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Women’s basketball head coach Joe Peron returned to his coaching position for his 20th season in 2015-2016 after being suspended following violations that occurred toward the end of last season.

Anthony Galindo/Courier Women’s basketball coach Joe Peron holds his team’s 2015 South Coast conference award on September 14, 2015.
Anthony Galindo/Courier
Women’s basketball coach Joe Peron holds his team’s 2015 South Coast conference award on September 14, 2015.

After 19 seasons of coaching at PCC without committing any violations, Peron was “guilty by association” for a recruiting violation and was accused of a housing violation that would’ve left one of his players in the streets. She asked him for help one night and he was there to help her. The original ruling was a one-year suspension that wouldn’t affect his teaching.

After investigations and several months of waiting, Peron’s penalty was lessened to an eight-game suspension and the women’s basketball program was placed on probation for four years with one year of formal probation and three years of informal probation.

Peron, speaking during public comment at the Board of Trustees meeting on September 3 alongside nine of his current players, thanked the board and Trustee William Thomson for influencing further investigation in his case. Peron also thanked Superintendent-President Rajen Vurdien for trusting and believing in him and his program. He said at the end of the day it’s about his players and their expectation when they agreed to attend PCC.

During a previous board meeting, Thomson called for an investigation into this matter. Senior Vice President and Assistant Superintendent for Academic and Student Affairs Robert Bell was responsible for the investigation but was unable to comment about any details.

Vurdien said the decision to bring Peron back to his coaching position was “my decision.”

Former point guard Shay Jackson decided to follow in a few of her peers’ footsteps and trust her coach’s advice after high school and move away from home in Oakland to play for Peron.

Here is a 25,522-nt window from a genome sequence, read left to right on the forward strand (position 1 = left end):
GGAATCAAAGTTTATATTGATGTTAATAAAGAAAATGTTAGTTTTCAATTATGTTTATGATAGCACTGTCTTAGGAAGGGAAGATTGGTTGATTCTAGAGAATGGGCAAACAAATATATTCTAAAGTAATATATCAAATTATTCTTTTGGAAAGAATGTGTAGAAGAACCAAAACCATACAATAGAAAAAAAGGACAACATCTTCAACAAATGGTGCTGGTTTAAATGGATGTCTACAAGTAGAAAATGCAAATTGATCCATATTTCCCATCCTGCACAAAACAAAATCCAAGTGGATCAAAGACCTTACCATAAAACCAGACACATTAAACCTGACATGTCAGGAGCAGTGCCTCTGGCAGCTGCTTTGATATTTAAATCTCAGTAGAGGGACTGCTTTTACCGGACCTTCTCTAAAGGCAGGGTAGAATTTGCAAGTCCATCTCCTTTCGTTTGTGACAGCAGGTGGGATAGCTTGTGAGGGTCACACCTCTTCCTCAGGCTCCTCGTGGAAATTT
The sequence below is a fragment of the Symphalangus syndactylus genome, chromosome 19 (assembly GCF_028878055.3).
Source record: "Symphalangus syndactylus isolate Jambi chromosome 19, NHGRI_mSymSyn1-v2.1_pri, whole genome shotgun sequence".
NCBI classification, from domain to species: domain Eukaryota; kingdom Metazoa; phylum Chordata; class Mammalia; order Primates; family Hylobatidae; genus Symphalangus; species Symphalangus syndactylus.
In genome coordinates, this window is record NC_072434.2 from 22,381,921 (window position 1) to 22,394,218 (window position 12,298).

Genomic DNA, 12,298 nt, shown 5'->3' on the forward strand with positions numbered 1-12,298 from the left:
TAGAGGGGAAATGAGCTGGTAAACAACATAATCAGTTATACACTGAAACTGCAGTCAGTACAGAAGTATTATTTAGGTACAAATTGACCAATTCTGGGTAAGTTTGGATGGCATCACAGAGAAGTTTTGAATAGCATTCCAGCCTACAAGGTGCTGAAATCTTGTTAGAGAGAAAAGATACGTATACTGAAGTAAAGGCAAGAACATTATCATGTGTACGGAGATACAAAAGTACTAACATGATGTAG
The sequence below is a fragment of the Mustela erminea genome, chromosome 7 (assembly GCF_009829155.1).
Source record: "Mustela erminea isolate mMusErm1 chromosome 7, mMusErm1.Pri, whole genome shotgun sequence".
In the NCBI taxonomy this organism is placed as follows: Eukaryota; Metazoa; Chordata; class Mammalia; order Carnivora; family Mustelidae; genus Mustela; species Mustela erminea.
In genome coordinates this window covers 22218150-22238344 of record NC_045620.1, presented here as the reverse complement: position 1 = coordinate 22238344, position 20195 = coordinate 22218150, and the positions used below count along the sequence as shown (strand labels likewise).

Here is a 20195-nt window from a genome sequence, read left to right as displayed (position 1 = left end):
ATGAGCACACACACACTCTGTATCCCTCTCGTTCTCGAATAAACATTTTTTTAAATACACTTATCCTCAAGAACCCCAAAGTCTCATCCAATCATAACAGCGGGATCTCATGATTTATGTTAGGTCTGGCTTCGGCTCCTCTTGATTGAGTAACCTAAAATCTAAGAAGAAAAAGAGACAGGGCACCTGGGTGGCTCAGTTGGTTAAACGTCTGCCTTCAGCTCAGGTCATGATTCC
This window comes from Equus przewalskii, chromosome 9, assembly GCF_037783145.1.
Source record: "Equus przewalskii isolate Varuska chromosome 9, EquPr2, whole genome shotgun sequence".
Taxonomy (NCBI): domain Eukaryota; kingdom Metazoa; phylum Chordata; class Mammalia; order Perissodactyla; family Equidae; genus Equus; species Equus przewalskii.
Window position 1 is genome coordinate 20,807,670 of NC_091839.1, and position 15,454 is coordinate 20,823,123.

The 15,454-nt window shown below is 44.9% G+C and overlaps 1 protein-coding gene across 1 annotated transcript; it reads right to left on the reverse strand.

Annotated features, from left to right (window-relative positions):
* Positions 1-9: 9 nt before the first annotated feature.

“[Peron] helped me with life in general … he was always there. I hadn’t seen my mom in about two or three years and my first game here was the first time she had ever seen me play college ball. Coach P actually put my mom in a hotel,” Jackson said. “Coach P taught me a lot about family. I was always big on family and when I looked at Coach P and Coach Gary, I looked at them like my family. That’s all I had coming from Oakland.”

When Peron was told on Aug. 24 that he was able to return to his team, Peron remained humbled and only wanted to continue moving forward.

“I want to thank Gary L. Moody, the NAACP, Delano Yarbrough, former Vice President Ernestine Moore, Pastor Ed Smith, Leve N. Ross, Vice President Jackie Jacobs, Dr. Vurdien, the Board of Trustees, Trustee William Thomson, the Union, representative Mark Whitworth, past administers and managers, my current players and alumni, the Pasadena community, and my family for all of the support,” Peron said. “Thank you all for sticking by me and fighting for me throughout the whole process.”

In a Board of Trustees meeting on June 17, after Peron was told he was suspended, one of his former players Ashley Campbell stepped up to the podium with her two children and spoke on behalf of Peron. Campbell played for Peron from 2001 to 2003. She was one of eight people who spoke about him during that meeting’s public comment section.

“He was more than just a coach. I came into PCC from a broken home … and [the court] was my lifeline,” Campbell said. “No, he didn’t pay for a hotel room for me when I didn’t have a place to stay, but one thing he did was tell me I was wrong when I was. He taught me life lessons.”

Captain and point guard Judith Espinoza was the only person on the night of June 17 who was able to speak about the current team’s state of mind and how they coped with the news of their coach’s suspension.

“A team is much like a puzzle. Each piece is just as important as the other whether it’s a center or a corner piece,” Espinoza said. “Without every single piece coming together, we are incomplete and unsuccessful. You can spend time trying to make another piece fit into our puzzle, but at some point one must realize that they are not to be placed somewhere they do not belong.”

According to PCC’s athletics page, Peron has a 76.7 win percentage. He moved past 450 career wins in February and he hopes to coach well beyond 500 career wins. His return to the sideline should be in December for the Sequoias Tournament in Visalia.

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